The Hard Way
Trekking through knee-deep snow up Mont-Royal?!
We are often predisposed to take the path of least resistance. After all, you must be some level of crazy if a pot of gold lies at the end of a brick road, and yet, you tread the most treacherous path to it.
Well, maybe I was crazy.
Last weekend, my Canadian friend invited me to join her group of friends at Mont-Royal. She also asked if I wanted to take the hard path through the snow or the meandering route that everyone else takes. As if she was trying to scare me out of choosing the harder option, she also attached pictures of her on all fours and knee-deep in the snow from a previous failed attempt.
Of course, I picked the crazier option.
If you recall, I previously ascended to the observation deck of Mont-Royal via the stairs from Peel Street on New Year’s Eve. The climb was relatively straightforward, and there were no surprises. The roads and stairs were well-maintained despite the snow. However, I had no idea what to expect if we trekked through the snow without taxpayer-maintained paths.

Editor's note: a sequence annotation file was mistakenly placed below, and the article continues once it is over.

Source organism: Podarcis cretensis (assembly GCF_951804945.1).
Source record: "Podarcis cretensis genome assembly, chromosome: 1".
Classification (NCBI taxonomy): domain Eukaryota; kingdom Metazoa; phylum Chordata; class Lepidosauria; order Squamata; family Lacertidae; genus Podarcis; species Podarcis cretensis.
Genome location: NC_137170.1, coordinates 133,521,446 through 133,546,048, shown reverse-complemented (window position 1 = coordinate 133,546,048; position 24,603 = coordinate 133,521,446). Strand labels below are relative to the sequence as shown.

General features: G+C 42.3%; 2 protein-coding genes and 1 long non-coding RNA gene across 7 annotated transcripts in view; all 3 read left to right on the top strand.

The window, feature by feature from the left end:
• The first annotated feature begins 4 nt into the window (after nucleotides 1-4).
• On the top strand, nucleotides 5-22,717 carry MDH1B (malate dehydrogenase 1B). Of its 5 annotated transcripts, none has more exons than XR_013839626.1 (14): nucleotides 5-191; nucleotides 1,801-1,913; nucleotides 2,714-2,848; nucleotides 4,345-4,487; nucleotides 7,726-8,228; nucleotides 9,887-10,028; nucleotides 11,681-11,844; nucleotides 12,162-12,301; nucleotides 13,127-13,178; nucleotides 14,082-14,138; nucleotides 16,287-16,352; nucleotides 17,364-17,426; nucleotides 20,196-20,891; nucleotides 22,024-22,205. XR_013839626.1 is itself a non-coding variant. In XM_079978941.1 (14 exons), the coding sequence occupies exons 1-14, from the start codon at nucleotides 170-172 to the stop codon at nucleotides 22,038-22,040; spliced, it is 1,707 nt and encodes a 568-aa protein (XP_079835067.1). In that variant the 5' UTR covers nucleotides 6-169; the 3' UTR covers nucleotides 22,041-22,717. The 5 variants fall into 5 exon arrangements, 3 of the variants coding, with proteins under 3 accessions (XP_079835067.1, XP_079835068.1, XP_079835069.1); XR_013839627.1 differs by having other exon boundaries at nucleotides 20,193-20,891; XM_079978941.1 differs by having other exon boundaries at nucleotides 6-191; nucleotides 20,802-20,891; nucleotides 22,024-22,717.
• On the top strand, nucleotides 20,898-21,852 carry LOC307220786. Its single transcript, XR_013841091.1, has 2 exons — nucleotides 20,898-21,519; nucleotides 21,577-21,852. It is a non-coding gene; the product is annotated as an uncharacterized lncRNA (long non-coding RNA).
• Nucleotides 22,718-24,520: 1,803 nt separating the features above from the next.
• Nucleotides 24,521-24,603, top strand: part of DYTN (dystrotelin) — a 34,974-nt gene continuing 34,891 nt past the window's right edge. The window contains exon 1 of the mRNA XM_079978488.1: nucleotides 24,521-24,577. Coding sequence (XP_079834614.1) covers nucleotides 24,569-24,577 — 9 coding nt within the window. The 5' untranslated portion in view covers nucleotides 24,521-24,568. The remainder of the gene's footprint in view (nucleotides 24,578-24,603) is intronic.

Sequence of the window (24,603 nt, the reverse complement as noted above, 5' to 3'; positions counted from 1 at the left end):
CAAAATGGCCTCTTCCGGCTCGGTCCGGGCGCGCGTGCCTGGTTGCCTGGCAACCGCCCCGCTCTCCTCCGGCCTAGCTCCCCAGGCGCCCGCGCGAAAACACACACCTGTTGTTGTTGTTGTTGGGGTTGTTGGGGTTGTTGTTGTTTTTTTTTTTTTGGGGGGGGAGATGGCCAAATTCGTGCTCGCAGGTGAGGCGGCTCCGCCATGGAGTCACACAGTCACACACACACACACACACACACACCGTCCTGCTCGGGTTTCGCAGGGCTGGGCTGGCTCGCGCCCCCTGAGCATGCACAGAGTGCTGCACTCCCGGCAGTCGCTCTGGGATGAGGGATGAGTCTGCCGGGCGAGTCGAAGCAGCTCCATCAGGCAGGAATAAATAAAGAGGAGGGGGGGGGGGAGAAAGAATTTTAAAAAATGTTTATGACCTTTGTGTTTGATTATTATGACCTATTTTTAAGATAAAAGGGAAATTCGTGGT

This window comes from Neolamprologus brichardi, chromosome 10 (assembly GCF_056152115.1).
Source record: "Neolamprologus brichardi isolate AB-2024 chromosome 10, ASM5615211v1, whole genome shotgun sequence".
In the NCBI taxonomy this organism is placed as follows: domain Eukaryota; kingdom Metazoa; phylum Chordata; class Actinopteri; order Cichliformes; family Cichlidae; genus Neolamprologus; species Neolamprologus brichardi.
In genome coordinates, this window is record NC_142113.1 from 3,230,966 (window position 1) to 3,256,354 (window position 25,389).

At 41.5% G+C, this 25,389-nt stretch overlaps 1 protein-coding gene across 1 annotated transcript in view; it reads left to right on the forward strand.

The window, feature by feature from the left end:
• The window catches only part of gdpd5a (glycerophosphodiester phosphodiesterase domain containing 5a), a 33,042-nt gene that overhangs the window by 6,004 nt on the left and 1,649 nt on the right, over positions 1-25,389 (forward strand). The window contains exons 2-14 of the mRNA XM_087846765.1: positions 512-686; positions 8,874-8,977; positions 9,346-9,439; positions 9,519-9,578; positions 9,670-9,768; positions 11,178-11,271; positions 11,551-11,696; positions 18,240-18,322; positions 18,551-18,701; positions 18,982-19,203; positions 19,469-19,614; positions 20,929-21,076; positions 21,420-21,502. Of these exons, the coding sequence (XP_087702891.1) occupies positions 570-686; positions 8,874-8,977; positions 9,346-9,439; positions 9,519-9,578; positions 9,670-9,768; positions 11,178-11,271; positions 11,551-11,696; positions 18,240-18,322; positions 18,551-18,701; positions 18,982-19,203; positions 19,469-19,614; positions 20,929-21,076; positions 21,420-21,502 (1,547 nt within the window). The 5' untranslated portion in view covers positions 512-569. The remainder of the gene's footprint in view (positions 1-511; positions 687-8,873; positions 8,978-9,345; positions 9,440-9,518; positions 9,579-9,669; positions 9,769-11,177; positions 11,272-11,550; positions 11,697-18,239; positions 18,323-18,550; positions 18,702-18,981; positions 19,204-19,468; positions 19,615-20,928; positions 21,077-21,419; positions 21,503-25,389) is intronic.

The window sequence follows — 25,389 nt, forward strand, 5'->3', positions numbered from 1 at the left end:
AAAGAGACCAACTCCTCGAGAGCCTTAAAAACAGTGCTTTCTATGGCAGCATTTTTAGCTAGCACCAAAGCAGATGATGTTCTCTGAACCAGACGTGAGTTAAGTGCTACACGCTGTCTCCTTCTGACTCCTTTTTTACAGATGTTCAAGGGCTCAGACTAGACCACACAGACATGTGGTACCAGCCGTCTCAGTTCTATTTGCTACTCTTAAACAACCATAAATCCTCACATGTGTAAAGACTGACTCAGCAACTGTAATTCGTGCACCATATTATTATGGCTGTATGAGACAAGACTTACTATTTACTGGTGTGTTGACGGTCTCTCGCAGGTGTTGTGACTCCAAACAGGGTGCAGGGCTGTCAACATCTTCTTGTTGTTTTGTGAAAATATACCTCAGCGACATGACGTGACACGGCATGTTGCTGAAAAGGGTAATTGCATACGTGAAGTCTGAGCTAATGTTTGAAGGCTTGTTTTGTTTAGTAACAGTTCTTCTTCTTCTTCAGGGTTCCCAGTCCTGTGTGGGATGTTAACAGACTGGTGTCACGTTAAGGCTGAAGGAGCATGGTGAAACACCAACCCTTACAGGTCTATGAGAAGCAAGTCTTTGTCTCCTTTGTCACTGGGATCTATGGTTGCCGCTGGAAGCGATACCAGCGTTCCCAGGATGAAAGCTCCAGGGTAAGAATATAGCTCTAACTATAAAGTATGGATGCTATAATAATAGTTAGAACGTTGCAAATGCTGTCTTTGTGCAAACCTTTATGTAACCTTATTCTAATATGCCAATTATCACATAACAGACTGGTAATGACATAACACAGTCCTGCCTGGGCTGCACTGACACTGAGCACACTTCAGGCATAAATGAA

Now, I know that in pictures the climb seems gentle and doable. However, pictures are deceiving. Perhaps, it is the white blanket of snow that obscures any sense of depth, but in my friend’s words, "it was almost a vertical climb!”
One of my friends brought his two dogs along for a walk as well. I have no idea why I was worried about the dogs the night before. I even asked if we would have to carry the dogs up at some point, but they leaped from one spot to the next with astonishing ease. Meanwhile, there I was struggling to dig my boots into the ice to gain a foothold. It was easy wherever there was a lot of snow. The climb got trickier when the surface was iced over, and my feet slipped off every visible rock.
Just when I thought nobody else would be crazy enough, others started up the mountain via the same route as us. Two of us were stuck midway where it was more ice than snow. While we struggled to pull ourselves beyond that point, others passed us by and made it seem so easy! Some of them were even wearing regular sports shoes instead of waterproof boots.
In the end, one of my friends shouted down from above to dig into the surface of the snow with my knees. Applying force to my knees would presumably allow me to hoist myself up. Well, the advice worked like a charm. Thank God it did because I did not know how to get myself down from up there besides sliding—and tumbling.
Getting to the peak of Mont-Royal through the snow instead of the proper path was challenging yet exhilarating. The view from the top was beautiful, and it faces the opposite direction from the observation deck. Honestly, the difficulty in making past the icy sections of the mountain only made it even more fun. I would one hundred percent do it again if anyone asks me along.
Why take the boring path when going off the beaten track is infinitely more fun?
Alright, let’s talk soon!